DALLAS Barabara Delabano is the type of person French researchers used to study the impact of working on elderly brains: The administrative assistant is still employed despite being 83-years-old. She says she loves it.
"I like the routine of coming to work every day and being with a group of people every day," Delabano said.
Presented at the Alzheimer's Association International Conference in Boston, French researchers found that, of the half a million elderly subjects they followed, those who stayed on the job lowered their risk of Alzheimer's or dementia 3 percent each year they delayed retirement.
"It's kind of the interaction being at work, building your cognitive reserve, but also interacting with people," said Dr. Mary Quiceno, a doctor at UT Southwestern. "Getting physical exercise, being physically active depending on your job; I think it's probably an interplay of all those things that helps people reduce the risk of dementia."
Quiceno said the study makes sense. More than 5 million Americans have Alzheimer's or some other form of dementia. A report from the Alzheimer's Association of America estimates that number will climb to nearly 14 million by 2050 as the Baby Boomer population ages.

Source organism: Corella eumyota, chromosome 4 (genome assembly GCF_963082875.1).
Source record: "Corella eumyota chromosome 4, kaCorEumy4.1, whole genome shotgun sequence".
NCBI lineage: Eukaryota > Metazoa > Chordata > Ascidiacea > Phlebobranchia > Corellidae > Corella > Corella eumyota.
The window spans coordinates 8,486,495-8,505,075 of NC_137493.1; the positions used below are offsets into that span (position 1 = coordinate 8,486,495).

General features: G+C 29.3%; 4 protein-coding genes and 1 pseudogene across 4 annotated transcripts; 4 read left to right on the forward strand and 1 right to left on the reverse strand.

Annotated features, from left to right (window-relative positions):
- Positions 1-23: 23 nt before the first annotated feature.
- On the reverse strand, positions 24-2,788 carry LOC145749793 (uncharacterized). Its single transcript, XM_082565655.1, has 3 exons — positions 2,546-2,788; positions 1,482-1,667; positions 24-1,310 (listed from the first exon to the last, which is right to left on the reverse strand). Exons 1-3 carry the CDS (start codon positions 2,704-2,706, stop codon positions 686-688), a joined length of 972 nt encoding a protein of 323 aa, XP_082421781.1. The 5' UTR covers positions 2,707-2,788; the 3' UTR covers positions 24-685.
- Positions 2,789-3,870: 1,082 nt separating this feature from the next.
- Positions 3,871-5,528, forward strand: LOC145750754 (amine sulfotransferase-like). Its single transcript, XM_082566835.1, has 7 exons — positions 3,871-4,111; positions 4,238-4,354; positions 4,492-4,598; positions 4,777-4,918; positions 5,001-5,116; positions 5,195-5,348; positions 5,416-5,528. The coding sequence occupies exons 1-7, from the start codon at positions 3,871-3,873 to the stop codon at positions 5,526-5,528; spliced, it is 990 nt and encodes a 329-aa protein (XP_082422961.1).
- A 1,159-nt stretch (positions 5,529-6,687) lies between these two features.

What causes these sorts of mind-robbing diseases is not known. There is no cure, but research is ongoing.
Quiceno says people should think about things that reduce their chance of developing the disease while they are young.
Namely, "controlling our blood pressure, controlling our weight, exercising, thinking of diet," she said. "There's a lot of things we can do now to reduce our risk of dementia later."
But back to Delabano: "As long as I enjoy it, I don't see any reason to retire," she said of her job at The Senior Source in Dallas. "Occasionally I'll say an extra day off during the week might be nice. On the other hand, I don't know what I'd do with just an extra day off!"